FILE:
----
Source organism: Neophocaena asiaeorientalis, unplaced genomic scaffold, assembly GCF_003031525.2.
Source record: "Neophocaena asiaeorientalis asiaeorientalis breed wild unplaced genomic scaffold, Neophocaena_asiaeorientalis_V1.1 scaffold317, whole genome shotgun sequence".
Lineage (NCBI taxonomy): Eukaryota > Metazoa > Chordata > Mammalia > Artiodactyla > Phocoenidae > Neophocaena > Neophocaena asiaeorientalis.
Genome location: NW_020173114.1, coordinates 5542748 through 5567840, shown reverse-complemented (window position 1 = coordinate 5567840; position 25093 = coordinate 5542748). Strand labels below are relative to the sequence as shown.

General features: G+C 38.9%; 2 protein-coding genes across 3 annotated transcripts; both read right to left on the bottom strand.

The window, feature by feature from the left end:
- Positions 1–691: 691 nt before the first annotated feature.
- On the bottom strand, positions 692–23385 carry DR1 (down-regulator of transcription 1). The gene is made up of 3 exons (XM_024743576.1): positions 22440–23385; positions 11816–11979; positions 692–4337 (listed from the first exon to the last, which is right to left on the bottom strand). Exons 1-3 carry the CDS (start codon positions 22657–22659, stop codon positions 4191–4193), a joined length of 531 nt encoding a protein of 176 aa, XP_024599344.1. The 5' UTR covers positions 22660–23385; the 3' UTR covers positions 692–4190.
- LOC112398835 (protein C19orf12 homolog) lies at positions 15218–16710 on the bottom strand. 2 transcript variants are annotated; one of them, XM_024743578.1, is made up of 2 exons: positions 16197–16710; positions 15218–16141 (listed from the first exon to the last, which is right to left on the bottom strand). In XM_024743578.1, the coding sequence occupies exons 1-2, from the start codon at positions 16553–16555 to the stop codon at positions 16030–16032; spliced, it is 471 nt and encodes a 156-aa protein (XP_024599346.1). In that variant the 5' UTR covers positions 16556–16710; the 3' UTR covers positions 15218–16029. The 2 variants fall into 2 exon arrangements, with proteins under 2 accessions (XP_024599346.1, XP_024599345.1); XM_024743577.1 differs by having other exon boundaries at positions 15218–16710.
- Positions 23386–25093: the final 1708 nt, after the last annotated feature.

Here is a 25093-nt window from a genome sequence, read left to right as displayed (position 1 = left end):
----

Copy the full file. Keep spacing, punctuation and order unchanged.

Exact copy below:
Source organism: Neophocaena asiaeorientalis, unplaced genomic scaffold, assembly GCF_003031525.2.
Source record: "Neophocaena asiaeorientalis asiaeorientalis breed wild unplaced genomic scaffold, Neophocaena_asiaeorientalis_V1.1 scaffold317, whole genome shotgun sequence".
Lineage (NCBI taxonomy): Eukaryota > Metazoa > Chordata > Mammalia > Artiodactyla > Phocoenidae > Neophocaena > Neophocaena asiaeorientalis.
Genome location: NW_020173114.1, coordinates 5542748 through 5567840, shown reverse-complemented (window position 1 = coordinate 5567840; position 25093 = coordinate 5542748). Strand labels below are relative to the sequence as shown.

General features: G+C 38.9%; 2 protein-coding genes across 3 annotated transcripts; both read right to left on the bottom strand.

The window, feature by feature from the left end:
- Positions 1–691: 691 nt before the first annotated feature.
- On the bottom strand, positions 692–23385 carry DR1 (down-regulator of transcription 1). The gene is made up of 3 exons (XM_024743576.1): positions 22440–23385; positions 11816–11979; positions 692–4337 (listed from the first exon to the last, which is right to left on the bottom strand). Exons 1-3 carry the CDS (start codon positions 22657–22659, stop codon positions 4191–4193), a joined length of 531 nt encoding a protein of 176 aa, XP_024599344.1. The 5' UTR covers positions 22660–23385; the 3' UTR covers positions 692–4190.
- LOC112398835 (protein C19orf12 homolog) lies at positions 15218–16710 on the bottom strand. 2 transcript variants are annotated; one of them, XM_024743578.1, is made up of 2 exons: positions 16197–16710; positions 15218–16141 (listed from the first exon to the last, which is right to left on the bottom strand). In XM_024743578.1, the coding sequence occupies exons 1-2, from the start codon at positions 16553–16555 to the stop codon at positions 16030–16032; spliced, it is 471 nt and encodes a 156-aa protein (XP_024599346.1). In that variant the 5' UTR covers positions 16556–16710; the 3' UTR covers positions 15218–16029. The 2 variants fall into 2 exon arrangements, with proteins under 2 accessions (XP_024599346.1, XP_024599345.1); XM_024743577.1 differs by having other exon boundaries at positions 15218–16710.
- Positions 23386–25093: the final 1708 nt, after the last annotated feature.

Here is a 25093-nt window from a genome sequence, read left to right as displayed (position 1 = left end):